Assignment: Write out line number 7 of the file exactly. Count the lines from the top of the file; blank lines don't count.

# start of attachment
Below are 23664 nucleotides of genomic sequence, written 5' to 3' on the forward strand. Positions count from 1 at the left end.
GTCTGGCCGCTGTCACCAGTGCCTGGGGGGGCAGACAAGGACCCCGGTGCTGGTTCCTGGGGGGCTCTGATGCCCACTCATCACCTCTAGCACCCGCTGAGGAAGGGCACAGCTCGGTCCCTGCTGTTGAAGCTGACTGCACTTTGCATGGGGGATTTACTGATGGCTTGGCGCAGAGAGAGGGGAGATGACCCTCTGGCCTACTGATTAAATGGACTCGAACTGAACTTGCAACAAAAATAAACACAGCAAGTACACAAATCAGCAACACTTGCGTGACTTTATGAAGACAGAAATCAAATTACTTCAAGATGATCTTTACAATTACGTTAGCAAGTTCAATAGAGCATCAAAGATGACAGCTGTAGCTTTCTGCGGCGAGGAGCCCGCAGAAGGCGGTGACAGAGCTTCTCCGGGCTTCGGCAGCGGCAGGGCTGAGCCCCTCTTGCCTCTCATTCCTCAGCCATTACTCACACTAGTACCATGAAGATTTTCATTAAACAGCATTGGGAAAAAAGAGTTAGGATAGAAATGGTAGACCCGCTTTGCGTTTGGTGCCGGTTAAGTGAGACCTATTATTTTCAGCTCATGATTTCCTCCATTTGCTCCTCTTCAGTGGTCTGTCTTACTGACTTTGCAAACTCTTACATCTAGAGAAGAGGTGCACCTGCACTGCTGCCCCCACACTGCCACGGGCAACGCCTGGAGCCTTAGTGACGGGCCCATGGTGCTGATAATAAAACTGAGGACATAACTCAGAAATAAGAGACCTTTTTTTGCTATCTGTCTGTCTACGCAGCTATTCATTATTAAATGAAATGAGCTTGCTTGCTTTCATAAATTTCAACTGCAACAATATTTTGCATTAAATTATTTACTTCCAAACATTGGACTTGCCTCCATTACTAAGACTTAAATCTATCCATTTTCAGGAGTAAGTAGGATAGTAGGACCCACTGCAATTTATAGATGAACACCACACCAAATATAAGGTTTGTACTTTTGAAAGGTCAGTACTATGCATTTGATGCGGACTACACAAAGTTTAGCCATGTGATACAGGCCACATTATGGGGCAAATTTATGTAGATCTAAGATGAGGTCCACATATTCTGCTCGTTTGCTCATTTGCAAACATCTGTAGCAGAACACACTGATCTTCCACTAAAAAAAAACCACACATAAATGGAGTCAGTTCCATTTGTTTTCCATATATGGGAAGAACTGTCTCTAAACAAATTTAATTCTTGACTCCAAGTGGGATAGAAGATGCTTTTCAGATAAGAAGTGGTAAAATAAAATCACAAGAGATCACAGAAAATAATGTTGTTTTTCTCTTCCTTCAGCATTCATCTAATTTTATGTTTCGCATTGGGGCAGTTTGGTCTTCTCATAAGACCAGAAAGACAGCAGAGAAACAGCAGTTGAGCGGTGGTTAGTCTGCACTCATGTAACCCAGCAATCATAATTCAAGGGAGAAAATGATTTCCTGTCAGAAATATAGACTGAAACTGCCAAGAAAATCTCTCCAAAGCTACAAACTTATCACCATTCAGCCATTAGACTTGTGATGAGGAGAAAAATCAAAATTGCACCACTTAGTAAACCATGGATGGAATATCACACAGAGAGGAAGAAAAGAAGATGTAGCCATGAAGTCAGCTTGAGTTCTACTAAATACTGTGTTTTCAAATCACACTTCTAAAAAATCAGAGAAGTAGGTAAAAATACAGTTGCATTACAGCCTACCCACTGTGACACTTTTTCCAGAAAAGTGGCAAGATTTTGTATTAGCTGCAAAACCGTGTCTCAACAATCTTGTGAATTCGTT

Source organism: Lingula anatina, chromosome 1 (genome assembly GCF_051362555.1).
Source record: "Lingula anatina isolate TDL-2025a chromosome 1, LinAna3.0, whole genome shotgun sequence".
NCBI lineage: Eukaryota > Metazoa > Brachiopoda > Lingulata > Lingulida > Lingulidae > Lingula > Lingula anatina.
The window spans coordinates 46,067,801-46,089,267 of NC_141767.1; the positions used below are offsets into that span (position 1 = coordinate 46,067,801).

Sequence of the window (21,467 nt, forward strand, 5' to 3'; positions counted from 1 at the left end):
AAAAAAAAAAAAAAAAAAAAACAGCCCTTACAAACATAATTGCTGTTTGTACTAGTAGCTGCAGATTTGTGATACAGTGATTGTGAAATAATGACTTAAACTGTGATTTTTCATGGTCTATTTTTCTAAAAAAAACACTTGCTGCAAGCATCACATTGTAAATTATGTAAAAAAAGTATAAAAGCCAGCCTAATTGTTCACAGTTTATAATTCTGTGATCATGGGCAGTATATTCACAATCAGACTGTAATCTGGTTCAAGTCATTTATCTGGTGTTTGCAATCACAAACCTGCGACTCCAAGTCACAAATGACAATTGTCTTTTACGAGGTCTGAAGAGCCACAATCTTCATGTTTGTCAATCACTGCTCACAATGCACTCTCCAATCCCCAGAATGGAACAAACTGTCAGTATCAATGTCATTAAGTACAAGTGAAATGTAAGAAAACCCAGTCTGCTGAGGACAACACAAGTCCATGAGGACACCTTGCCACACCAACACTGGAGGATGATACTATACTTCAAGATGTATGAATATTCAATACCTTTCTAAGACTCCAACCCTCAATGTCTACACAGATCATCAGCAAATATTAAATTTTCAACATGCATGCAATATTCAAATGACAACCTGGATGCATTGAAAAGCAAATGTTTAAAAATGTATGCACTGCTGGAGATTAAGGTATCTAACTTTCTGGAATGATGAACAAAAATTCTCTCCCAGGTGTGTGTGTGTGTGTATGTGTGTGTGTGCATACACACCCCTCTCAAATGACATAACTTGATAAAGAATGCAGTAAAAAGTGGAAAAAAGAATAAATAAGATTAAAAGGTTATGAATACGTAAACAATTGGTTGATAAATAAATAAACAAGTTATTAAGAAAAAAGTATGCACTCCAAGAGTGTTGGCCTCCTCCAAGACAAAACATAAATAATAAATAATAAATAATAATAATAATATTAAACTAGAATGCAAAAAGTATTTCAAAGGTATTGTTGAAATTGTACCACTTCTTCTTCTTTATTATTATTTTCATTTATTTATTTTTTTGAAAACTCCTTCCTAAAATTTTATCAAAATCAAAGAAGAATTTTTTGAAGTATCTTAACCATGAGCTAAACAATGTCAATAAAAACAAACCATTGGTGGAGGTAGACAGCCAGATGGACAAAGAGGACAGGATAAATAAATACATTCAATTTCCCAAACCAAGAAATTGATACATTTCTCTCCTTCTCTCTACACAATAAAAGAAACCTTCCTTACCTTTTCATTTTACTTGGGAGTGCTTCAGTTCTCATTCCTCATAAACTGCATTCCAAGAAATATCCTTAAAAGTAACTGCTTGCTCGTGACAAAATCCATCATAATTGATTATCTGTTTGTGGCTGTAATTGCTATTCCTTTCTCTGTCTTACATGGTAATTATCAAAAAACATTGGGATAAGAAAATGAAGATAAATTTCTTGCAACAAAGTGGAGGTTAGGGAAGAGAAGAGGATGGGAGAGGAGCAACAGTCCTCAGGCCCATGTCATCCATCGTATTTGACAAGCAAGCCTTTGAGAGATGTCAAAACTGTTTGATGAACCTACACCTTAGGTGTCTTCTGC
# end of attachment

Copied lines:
Sequence of the window (21,467 nt, forward strand, 5' to 3'; positions counted from 1 at the left end):